When I was writing the chapter for Mavis at the firing range, my husband bought me a Model 39 Smith & Wesson like the one I gave Mavis in “Beware the Sleeping Dog”. He packed me, the S&W, and a magazine of nine millimeter Luger cartridges into his Montero and drove me to the Game Lands for a lesson on handling and firing a gun. (Rule #1: Become your character.)(Rule #2: write authentically.)
That’s what I call spousal support! (Thank you, Wayne.) After the hands-on lesson, I wrote the chapter with a truer sense of realism and confidence in its accuracy. (Rule #3: consult an expert.)
Mavis didn’t even like the idea of handling a gun. Actually, she was afraid of guns. And she had no interest in shifting her anti-gun philosophy at all. Or it least she hadn’t until Thursday evening. Finding a rogue GPS unit attached to her bumper was changing her ideas about a lot of things.
(Rule #4: write what you feel.) Her heart thudded against her ribs, and a door slammed on an old attitude. The slight kick was immediately followed by a faint puff of smoke. She imagined drawing the muzzle up to blow the smoke away. The spent brass tinkled on the gravel.
A Dick Frances quote came to mind, “Never attack anyone unless you have counted the cost of winning.”
From the Writer’s Digs by Brian Klems, Guest Column | March 16, 2015, Helga Schier, PhD: So you’ve got a great idea and you want to write a book. Go for it, I say, because these days, anyone can publish a book. Self-publishing empowers the writer in all of us. Nonetheless, quality still matters. Why? Because we don’t just want to publish, we want to publish successfully; we want to publish books people want to read. And that takes more than a good idea. That takes craft.
I’ve listed the headings of her ten elements below and offered my interpretation of how to apply them to my writing. If you are reading this, your input is welcome. How would you apply her 10 elements to your writing?
Dr. Schier says: Aim for High Readability (i.e. High readability books are “polished, refined, sophisticated, and mature” in “surface structure, style and voice, and content.”
[Did you know there are 7 reasons writing a novel makes you a badass? Read about them here.]
I haven’t reached my hoped for sales levels on my kindle book offering of “Beware the Sleeping Dog”. Cassandra Becker in Goodreads wrote of my mystery: “Really liked the character development as well as the writer’s descriptions of scenery, conflicted emotions, and untangling of old business.” I loved her comment but her 3 stars out of 5 tell me I have work to do on my current manuscript. But where do I focus? How do I apply the unspoken? Continue reading →
Today is the vernal equinox. The first day of spring, 2015. It’s snowing outside my window. But inside at my computer the sun suddenly bursts forth when I discover the January 12, 2015 “Writer’s Digs”. Somehow I missed that email in January and February and much of March. Its timing today is auspicious. I’ve been mired in that much-bemoaned author’s slump. Now Brian Klems’ guest columnist Elizabeth Sims has energized my writing with her 21 Fast Hacks to Fuel Your Story with Suspense.
I’ve identified 16 of her tips that I can apply to my plot thus far. Some of the threads already exist in my manuscript “Unbearable”, but her catchy phrases in this column reveal ways to enhance and intensify the effect. Thank you, Elizabeth Sims and Brian Klems, for rescuing my manuscript.
Several of the highlights for me:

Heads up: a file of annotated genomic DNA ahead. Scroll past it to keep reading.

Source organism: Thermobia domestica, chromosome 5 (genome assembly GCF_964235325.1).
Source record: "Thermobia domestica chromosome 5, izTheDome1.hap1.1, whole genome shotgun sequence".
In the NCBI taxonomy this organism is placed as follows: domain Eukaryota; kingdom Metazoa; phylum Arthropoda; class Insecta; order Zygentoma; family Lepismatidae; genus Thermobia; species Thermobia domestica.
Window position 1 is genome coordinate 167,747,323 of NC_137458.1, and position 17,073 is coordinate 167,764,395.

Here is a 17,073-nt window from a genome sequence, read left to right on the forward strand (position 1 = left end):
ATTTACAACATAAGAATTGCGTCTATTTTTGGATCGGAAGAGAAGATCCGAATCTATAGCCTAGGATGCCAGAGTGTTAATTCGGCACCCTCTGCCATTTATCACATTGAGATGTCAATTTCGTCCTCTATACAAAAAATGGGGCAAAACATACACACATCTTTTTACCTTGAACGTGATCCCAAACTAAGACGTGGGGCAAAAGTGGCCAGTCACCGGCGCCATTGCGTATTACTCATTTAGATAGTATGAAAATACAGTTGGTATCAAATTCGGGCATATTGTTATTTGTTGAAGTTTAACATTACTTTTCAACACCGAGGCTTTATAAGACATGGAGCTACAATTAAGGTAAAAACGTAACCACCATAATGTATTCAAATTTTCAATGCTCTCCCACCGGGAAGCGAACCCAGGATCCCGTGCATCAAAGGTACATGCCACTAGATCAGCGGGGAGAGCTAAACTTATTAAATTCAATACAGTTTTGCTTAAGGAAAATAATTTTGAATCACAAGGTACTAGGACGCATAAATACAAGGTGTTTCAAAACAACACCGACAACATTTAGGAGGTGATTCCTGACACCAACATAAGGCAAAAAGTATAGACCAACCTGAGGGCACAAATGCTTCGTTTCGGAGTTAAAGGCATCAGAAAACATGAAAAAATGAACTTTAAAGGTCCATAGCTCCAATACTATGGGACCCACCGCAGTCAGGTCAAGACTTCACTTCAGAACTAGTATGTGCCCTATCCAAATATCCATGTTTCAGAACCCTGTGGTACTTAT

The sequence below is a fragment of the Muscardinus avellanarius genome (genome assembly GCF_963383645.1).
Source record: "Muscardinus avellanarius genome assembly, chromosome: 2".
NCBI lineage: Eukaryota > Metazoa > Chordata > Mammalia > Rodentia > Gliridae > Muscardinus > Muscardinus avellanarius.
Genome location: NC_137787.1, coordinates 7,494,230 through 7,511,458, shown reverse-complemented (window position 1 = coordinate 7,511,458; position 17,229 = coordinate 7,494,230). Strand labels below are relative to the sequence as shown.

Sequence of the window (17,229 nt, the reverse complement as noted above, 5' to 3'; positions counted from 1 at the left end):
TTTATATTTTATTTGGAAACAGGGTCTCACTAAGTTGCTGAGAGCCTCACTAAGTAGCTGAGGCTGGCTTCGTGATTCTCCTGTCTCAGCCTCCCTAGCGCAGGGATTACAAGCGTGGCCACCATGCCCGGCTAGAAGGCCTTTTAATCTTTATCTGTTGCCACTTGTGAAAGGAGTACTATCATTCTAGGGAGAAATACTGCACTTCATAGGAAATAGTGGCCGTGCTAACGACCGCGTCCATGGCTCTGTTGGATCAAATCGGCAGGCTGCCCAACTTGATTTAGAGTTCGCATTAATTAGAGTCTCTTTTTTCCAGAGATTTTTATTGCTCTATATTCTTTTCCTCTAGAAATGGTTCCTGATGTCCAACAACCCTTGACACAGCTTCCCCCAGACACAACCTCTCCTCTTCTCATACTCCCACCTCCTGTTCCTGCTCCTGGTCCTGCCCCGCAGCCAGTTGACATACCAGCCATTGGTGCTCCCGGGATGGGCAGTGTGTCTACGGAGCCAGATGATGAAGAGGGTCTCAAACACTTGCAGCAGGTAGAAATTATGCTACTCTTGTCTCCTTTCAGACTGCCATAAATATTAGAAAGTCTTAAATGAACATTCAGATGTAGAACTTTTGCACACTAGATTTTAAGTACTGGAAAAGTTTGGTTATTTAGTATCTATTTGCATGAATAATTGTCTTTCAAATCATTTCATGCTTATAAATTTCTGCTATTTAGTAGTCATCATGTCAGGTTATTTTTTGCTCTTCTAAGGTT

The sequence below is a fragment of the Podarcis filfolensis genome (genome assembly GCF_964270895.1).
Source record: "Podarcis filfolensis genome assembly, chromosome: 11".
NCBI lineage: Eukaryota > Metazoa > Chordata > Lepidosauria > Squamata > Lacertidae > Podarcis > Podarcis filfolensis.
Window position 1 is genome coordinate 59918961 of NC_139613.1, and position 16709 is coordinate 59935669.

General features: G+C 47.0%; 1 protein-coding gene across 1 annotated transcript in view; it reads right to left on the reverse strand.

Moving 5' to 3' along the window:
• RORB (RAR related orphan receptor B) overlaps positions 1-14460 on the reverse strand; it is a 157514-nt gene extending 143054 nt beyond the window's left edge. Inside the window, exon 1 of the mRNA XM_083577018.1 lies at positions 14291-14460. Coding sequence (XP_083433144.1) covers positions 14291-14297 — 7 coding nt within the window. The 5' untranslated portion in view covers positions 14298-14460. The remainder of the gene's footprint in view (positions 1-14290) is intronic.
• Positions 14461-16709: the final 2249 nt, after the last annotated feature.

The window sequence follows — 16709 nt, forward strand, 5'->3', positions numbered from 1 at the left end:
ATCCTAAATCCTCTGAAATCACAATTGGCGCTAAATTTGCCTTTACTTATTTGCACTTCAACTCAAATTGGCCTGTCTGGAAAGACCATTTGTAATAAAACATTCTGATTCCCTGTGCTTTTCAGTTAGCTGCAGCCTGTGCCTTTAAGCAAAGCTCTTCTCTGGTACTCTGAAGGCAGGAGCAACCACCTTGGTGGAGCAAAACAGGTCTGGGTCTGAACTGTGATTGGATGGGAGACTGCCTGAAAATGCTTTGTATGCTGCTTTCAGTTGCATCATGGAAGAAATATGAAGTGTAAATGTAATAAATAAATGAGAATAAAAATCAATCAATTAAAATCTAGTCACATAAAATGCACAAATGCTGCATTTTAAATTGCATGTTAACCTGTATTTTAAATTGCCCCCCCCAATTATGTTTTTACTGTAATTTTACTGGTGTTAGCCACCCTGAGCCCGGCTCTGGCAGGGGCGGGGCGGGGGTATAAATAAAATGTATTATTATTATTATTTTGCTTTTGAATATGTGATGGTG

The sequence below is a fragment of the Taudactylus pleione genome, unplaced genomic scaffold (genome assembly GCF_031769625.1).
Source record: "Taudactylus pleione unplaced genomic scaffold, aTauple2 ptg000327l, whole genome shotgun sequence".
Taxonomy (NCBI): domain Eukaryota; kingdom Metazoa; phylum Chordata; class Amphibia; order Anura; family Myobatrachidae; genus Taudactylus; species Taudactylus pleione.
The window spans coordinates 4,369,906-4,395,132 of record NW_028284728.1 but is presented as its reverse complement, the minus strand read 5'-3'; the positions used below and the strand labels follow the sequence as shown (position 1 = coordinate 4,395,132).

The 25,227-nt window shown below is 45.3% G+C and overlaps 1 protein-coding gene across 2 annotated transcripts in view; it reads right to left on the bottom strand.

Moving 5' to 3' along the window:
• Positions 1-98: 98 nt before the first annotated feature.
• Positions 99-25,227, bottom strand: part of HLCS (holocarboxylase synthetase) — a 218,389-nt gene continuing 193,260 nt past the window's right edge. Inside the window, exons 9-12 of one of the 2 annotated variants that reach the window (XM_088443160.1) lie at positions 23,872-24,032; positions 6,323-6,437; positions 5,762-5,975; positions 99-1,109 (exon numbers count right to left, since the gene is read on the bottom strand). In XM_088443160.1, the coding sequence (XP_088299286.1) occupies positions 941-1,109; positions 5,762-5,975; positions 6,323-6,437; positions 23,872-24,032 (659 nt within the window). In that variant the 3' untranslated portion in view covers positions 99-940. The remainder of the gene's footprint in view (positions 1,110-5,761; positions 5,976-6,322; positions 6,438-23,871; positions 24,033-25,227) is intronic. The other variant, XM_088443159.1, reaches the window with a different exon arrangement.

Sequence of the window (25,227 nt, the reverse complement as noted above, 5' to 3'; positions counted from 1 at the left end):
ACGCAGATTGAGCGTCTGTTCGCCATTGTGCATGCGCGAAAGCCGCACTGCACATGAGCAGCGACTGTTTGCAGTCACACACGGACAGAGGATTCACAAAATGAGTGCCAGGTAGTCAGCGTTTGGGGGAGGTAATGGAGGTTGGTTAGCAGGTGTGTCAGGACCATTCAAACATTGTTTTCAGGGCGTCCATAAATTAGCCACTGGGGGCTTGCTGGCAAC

1. Ms. Sims says ‘build an oubliette’ and ‘plant a hazard, then wait’. Early in my book the chasm introduces itself as ‘the forgotten place’ and continues to tease characters to the brink of disaster right up to the final twist of plot.
2. She says ‘pull a false alarm’ and ‘fake ‘em out’, squeezing out suspense through the ‘rules of three’ philosophy. My character-a teeters on the brink of disaster, then character-b is jerked back from death’s door at the last instant, and finally character-c screams a revelation all the way to the depths.
3. ‘Stash someone’ and ‘put a mask on it’ per Elizabeth Sims. Is my character-b really who he purports to be? Is character-d a red herring or the perp? Or is it perhaps character-e?
4. ‘Put a symbol to work’. She says look to nature for ways to incorporate this technique. Thank you, Ms. Sims, for validating significance behind my symbol. I can’t tell you how I use this because that might reveal too much.
5. ‘Isolate ‘em.’ She says characters in close proximity will fight eventually. In my case the ‘stuck elevator’ is a cabin in the middle of Northern Maine’s One-hundred Mile Woods; a campsite in the shadow of Mt. Katahdin; and cliff-side in the Debsconeag Lakes Wilderness.
6. And finally she says ‘get your head into it’ … you must live and breath your writing if you want your reader to stick it out to the end of the story. I feel like a stage actor as I write my 70,000 word mystery. I get into the head of each of my characters—to become them—to fabricate what they do and understand why they do it.
The prize at the end of today’s snow bow: Inspired writing thanks to Elizabeth Sims and Brian Klems. To risk a cliché: Let it snow. Let it snow. Let it snow. But please don’t squelch the daffodil sprouts.
I am sharing a posting I just read on Brian’s Indie Hero blog. He captures Kurt Vonnegut’s philosophy on writing a book worth reading. I’ve read various forms and parts of this elsewhere, but Vonnegut captures it succinctly and with humor. Thank you, Brian for sharing this with your followers.
Kurt Vonnegut: Creative Writing 101
1. Use the time of a total stranger in such a way that he or she will not feel the time was wasted.
2. Give the reader at least one character he or she can root for.
3. Every character should want something, even if it is only a glass of water.
4. Every sentence must do one of two things—reveal character or advance the action.
5. Start as close to the end as possible.
6. Be a sadist. No matter how sweet and innocent your leading characters, make awful things happen to them—in order that the reader may see what they are made of.
7. Write to please just one person. If you open a window and make love to the world, so to speak, your story will get pneumonia.
8. Give your readers as much information as possible as soon as possible. To heck with suspense. Readers should have such complete understanding of what is going on, where and why, that they could finish the story themselves, should cockroaches eat the last few pages.